U.S. Education Secretary Appoints 16-Member Council to Advise on State Standards, Assessments and Accountability Systems U.S. Secretary of Education Margaret Spellings today announced the appointment of 16 members to the National Technical Advisory Council (NTAC), which Spellings announced as part of the proposed regulations to strengthen No Child Left Behind. The Council's purpose is to advise the Department on complex and technical issues regarding the design and implementation of state standards, assessments and accountability systems. The Council will offer expert advice on such things as the use and applicability of minimum subgroup sizes for proficiency calculations, confidence intervals and the principles necessary for ensuring that performance indexes are consistent with the Title I statute and regulations.

"The National Technical Advisory Council will play a vital role in ensuring that we address the technical needs of states and their accountability systems," Spellings said. "Their work will be invaluable as we move forward in strengthening and improving No Child Left Behind."

Tom Fisher, former Florida state director of testing, will chair the Council. Members will serve staggered terms, ranging from one to three years. All members are experts in assessment and accountability, and represent a range of backgrounds-from academicians and researchers to national, state and local policymakers. The Council will meet twice a year and additional meetings may be called at the request of the Secretary. Proceedings from meetings will be made available to the public. The first meeting will be held within the next few months.

Members of the Council are as follows: Tom Fisher, David Abrams, Anthony Alpert, Diane Browder, Wesley Bruce, Wayne Camara, Kevin Carey, Gregory Cizek, Carl Cohn, Denise Collier, Robert Costrell, Harold Doran, Margo Gottlieb, Suzanne Lane, Scott Marion, John Poggio.

I am not a real wonk when it comes to understanding statistics. I get where skoolboy is coming from with regard to the potential population who could attend the school (assuming that students bring some variability to the outcome of education). But, in terms of accountability--and the dreaded label of "in need of improvement" (which the press and others insist on calling "failing"), it would seem that there are lots of cushioning factors in place already that would tend to protect against suffering the effects of a false negative (false positive?--being wrongly labelled, in any case). While states differ somewhat, most have some built in protections such as safe-harbor provisions (which allows demonstration of a percentage improvement rather than meeting an absolute target), multiple-year averaging of scores, as well as requiring a consistent failure over time (three consistent years) to meet AYP goals in order to acquire a label, AND the famous n size requirements that ensure that many schools continue to escape accountability for small populations (like students with disabilities).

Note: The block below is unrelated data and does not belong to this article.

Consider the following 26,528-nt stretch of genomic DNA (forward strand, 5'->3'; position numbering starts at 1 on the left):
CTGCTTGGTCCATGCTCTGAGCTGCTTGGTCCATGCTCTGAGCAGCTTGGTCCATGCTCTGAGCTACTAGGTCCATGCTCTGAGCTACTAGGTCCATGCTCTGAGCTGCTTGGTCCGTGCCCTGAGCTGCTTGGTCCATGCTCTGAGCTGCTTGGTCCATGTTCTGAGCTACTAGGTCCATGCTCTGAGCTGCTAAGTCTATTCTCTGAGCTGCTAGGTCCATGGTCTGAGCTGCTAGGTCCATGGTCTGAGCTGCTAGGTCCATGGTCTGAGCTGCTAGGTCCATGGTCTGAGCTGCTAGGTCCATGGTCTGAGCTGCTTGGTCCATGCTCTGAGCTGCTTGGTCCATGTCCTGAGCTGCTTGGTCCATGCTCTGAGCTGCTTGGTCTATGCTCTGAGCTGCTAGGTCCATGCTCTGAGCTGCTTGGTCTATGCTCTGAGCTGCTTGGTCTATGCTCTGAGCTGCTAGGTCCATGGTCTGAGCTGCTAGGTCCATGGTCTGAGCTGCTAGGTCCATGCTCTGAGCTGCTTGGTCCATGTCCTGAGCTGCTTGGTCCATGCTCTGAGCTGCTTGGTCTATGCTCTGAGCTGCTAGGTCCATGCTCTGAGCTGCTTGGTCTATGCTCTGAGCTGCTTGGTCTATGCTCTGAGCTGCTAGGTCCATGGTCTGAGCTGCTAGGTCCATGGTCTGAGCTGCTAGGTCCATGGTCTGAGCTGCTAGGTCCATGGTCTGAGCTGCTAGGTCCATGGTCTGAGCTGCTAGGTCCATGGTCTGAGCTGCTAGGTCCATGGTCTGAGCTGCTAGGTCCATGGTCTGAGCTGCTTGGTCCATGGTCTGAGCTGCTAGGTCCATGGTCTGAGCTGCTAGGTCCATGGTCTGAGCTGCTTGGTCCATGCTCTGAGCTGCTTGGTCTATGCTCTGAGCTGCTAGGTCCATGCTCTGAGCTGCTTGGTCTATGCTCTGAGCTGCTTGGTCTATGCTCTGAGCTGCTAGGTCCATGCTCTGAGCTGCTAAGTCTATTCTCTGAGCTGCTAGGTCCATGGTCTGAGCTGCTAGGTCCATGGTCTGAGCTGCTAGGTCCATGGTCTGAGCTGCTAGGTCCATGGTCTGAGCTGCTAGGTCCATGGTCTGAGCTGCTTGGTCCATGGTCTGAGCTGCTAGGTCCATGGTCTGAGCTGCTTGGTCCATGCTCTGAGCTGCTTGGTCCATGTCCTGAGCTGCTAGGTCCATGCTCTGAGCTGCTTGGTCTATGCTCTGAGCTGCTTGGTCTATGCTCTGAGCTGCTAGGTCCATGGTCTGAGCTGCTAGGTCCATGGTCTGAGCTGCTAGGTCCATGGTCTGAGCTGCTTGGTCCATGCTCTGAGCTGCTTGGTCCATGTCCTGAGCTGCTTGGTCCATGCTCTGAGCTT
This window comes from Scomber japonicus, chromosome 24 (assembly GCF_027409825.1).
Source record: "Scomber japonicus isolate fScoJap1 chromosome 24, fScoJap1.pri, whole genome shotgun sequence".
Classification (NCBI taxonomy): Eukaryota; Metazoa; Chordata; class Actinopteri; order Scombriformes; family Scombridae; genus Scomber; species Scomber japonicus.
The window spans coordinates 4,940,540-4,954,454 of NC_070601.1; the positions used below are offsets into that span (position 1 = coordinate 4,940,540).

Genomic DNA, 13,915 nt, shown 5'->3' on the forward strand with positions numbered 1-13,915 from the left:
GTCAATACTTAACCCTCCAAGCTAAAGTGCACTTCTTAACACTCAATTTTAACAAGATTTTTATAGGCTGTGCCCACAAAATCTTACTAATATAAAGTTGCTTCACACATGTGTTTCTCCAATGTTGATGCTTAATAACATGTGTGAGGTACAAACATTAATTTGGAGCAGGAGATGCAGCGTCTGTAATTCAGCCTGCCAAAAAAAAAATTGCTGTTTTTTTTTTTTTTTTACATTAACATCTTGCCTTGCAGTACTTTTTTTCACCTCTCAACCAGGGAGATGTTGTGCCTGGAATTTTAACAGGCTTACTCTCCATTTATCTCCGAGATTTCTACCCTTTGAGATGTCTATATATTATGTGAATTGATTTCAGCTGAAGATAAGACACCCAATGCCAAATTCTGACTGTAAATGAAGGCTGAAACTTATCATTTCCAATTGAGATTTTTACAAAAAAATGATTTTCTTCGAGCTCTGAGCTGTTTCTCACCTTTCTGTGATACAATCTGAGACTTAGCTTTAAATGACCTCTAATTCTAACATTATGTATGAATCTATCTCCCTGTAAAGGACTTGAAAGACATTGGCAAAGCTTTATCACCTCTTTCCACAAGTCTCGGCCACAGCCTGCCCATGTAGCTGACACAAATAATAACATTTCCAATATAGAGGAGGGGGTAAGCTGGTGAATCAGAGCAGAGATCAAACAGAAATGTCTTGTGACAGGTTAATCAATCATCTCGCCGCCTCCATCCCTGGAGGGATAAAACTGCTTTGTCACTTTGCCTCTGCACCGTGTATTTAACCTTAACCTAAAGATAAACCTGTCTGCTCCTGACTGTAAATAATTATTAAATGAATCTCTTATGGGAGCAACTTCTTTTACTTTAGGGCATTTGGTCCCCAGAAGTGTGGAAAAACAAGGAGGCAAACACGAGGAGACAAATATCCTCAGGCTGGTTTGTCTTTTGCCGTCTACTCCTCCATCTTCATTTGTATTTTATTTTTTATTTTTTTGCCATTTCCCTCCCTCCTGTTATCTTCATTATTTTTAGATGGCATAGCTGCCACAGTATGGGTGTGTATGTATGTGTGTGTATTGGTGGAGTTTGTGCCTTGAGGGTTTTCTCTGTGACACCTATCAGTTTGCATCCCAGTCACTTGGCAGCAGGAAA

It seems also, that I recall, from the last statistics course I took, that there is some concern about the amount of risk attached to type 1 or type 2 errors (and I forget which is which). In other words--on which side would we prefer to err. Personally, I would prefer to err on the side of continuing to attend to the need for improvement. I don't see any particular advantage to erring on the side of overlooking schools or students who might do better.

Mark Twain said it best: There are lies, damn lies and then there are statistics.

There is another type of uncertainty involved in these tests -- each test is a sample, not a population, of the ideas the teachers presented over course of the year, and a student's performance represents a sample of his/her total knowledge. Does anybody really need to point out that the tests do an imperfect job of measuring students' knowledge?

@ Margo/Mom -- the situation you describe - rejecting a null hypothesis when it is correct - is a Type I error. (The null hypothesis is the "no change" hypothesis, so the null hypothesis would be that a school is doing fine.) I can think of some good reasons for not leaning to far to the side of this error - otherwise, we should just have the government take over all the schools today just in case any of them are messing up.

diarykid--forgive me for being old. I grew up before government was a dirty word. It has been my understanding that the government is in fact responsible for providing public education.